Mine water is a generalised term used to describe water from a range of sources generated from the mining and processing activities.
Therefore, with regards to the development of a mining project, problems and associated risks need to be carefully assessed. Detailed management planning from sourcing to its discharge through the various mine processes is best done at the planning stage and is a very crucial component to review during production through to closure stages of mining.
Australia is one of the driest continents in the world, and mining is considered as the thirsty business. In remote areas of the country, water can be both scarce and overabundant, forcing mining operations to continually advance water management techniques and technologies to secure supply, reduce environmental footprint, and ride through bad weather conditions such as flooding, cyclones, and droughts.
Addressing supply and disposal challenges in mining is vital to achieving operational excellence. Water can be sourced from surface or groundwater systems, varying from site to site and depending on the size and location of the mine and volume of needed for different ore types.
Mining operators face tough decisions daily on how to extract and dispose of the water safely and cost effectively, and ensure no pollutants flow out into the environment, for example, lead and uranium contamination.
Mining activities are generally positioned in isolated areas where established water and sewage infrastructure are not readily accessible, and wastewater rich in metals and harmful particles needs intensive treatment.
Water is additionally utilised for drilling, construction, dust suppression to protect air quality, to revegetate restored land, and for the convenience of the workforce. Broadly, the modern mining industry responds to weather conditions through proper planning, particularly with regards to emergency preparedness and workers health and safety.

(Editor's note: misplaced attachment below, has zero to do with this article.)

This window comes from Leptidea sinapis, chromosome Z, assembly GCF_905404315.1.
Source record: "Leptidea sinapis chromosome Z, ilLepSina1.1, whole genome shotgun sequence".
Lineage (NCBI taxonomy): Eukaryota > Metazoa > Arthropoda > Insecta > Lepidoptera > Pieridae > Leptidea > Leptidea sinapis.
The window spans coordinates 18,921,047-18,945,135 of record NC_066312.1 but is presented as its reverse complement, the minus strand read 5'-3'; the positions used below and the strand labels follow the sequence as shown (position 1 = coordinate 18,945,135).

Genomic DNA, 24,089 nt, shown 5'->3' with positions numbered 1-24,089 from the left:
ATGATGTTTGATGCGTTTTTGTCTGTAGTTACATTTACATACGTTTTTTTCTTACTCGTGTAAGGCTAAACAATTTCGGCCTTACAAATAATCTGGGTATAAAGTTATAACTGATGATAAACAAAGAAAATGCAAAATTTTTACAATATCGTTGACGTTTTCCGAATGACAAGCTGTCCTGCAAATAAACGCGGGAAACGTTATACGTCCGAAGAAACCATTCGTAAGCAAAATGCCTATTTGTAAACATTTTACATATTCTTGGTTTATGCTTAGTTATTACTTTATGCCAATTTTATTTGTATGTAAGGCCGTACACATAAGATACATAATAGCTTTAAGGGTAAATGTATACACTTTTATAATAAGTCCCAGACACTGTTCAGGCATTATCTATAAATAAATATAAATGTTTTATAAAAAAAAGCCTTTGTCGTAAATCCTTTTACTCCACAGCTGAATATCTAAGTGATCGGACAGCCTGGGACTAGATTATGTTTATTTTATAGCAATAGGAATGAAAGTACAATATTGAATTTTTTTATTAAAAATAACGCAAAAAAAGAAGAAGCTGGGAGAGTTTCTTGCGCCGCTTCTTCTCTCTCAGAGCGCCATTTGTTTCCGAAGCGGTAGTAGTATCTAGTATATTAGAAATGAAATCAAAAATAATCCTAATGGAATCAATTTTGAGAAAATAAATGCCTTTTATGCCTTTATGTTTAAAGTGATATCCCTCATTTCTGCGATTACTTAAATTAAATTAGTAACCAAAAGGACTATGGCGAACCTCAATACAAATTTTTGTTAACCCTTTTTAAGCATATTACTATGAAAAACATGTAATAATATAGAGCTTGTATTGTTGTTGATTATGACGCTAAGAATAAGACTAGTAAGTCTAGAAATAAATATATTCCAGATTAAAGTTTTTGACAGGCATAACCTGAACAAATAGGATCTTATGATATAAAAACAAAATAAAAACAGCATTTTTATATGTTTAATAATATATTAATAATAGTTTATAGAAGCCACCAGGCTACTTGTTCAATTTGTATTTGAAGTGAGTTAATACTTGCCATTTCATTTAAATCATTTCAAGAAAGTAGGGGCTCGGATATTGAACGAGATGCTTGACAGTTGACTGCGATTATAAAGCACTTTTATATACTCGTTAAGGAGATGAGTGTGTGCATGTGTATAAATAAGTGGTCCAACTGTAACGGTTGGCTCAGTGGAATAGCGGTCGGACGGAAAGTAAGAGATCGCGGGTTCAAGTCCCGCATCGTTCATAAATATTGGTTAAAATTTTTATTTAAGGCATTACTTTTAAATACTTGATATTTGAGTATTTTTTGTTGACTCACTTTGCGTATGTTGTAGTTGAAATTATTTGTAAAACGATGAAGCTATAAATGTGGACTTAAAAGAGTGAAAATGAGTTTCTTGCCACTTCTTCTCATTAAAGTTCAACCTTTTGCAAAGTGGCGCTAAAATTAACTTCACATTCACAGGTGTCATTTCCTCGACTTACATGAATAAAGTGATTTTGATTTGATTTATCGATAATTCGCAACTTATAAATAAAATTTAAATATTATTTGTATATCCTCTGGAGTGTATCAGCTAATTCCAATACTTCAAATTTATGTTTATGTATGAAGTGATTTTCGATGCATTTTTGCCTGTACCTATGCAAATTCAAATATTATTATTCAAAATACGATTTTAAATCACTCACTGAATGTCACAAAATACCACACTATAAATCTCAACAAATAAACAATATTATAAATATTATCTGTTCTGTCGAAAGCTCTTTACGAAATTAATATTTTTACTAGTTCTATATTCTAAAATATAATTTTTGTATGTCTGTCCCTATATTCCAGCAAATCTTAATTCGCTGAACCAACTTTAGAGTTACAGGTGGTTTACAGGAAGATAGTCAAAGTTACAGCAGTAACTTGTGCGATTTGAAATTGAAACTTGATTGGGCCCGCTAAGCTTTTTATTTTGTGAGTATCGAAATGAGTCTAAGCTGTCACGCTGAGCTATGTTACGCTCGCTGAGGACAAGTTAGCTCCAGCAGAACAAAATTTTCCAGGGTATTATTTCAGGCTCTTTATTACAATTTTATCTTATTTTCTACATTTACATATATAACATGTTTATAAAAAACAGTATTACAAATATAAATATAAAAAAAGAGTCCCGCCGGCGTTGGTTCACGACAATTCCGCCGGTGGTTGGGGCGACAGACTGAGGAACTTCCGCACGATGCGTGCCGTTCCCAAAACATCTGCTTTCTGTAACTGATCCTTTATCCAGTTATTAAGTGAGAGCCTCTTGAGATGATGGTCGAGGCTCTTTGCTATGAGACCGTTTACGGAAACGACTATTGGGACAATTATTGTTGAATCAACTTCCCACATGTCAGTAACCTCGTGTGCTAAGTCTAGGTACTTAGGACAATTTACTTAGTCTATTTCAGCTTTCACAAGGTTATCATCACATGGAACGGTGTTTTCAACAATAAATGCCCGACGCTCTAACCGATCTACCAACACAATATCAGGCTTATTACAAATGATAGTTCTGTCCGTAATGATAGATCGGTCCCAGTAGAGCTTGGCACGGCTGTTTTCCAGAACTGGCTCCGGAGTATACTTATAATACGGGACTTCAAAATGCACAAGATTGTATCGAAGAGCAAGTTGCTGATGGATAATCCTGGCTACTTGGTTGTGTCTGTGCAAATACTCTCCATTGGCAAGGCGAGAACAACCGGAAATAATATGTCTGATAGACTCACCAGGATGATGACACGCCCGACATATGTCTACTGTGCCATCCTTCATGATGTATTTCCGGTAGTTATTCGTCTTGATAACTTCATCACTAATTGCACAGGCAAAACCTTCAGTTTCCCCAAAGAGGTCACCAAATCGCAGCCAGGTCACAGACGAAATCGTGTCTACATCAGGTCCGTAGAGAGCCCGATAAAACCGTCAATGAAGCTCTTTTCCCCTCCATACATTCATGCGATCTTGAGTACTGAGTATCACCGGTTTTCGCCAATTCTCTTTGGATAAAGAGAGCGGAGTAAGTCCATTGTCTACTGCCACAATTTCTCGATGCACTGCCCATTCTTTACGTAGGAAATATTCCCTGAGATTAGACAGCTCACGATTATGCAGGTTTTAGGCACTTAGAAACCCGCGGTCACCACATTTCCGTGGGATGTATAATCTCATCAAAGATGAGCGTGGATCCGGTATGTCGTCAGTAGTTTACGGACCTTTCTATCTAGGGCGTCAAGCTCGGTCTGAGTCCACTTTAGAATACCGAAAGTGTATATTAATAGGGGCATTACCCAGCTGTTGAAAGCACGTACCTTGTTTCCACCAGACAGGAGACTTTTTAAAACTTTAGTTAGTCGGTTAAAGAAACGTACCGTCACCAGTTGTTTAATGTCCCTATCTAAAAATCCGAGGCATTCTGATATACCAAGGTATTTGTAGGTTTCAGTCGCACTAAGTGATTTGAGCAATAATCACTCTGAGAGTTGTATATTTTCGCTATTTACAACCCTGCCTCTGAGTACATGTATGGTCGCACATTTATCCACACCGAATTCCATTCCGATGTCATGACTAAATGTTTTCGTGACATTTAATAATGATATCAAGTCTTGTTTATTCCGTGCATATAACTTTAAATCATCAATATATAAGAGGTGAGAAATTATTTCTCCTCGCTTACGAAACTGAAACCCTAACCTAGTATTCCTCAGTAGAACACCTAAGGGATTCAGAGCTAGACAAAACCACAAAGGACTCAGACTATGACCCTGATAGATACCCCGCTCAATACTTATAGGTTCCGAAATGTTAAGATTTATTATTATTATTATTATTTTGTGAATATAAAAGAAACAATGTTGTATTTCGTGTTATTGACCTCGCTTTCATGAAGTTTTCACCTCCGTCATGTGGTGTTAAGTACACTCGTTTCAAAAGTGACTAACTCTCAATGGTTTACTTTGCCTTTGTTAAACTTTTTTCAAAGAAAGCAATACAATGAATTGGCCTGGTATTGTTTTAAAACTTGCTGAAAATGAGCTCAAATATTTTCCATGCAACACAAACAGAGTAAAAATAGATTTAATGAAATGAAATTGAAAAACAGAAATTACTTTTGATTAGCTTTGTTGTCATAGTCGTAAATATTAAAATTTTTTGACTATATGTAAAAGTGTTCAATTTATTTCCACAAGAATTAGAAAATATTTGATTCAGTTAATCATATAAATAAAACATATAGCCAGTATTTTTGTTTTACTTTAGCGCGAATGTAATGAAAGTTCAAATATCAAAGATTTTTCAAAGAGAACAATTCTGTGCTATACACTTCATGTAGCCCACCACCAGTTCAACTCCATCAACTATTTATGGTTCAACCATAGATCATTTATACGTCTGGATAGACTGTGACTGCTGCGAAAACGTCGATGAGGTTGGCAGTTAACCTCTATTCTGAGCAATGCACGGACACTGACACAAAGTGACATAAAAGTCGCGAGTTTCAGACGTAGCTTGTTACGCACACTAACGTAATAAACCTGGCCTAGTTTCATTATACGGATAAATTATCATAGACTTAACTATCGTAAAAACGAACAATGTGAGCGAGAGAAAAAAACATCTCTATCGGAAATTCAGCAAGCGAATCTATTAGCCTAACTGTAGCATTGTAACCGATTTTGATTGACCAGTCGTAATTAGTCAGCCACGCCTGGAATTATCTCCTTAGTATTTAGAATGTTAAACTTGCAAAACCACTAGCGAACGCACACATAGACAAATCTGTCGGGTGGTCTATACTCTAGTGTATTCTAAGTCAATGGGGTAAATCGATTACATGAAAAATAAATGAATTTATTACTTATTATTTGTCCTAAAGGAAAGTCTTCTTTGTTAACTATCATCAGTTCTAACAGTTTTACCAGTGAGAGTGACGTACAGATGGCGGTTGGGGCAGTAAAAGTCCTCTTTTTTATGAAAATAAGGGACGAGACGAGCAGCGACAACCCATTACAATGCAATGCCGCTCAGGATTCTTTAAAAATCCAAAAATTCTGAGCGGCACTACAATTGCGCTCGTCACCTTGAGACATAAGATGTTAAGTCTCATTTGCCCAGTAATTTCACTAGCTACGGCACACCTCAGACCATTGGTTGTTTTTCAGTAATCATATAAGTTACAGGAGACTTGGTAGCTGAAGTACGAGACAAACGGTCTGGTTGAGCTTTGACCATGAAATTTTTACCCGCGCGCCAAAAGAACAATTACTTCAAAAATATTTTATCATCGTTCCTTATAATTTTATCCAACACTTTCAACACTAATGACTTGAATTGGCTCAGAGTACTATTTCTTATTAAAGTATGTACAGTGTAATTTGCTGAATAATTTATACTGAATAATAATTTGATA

Mine Water Management planning integrates the mine supply and dewatering problems with all the other elements of the water circuit around the whole site. This needs the development of a mine water balance which is an effective tool to optimise water requirement, re-use and discharge.
Early consideration of mine closure needs should likewise be considered at an early stage to reduce later stage costs, remediation and possible long term liabilities. Considering the Mine Water Management aspects and challenges early in a mining project can result in valuable baseline data and considerable cost savings through the operational time of the mine. Mine Water Treatment and Industrial Wastewater Treatment by Minetek provide efficient and innovative solutions for the mining, oil & gas industry.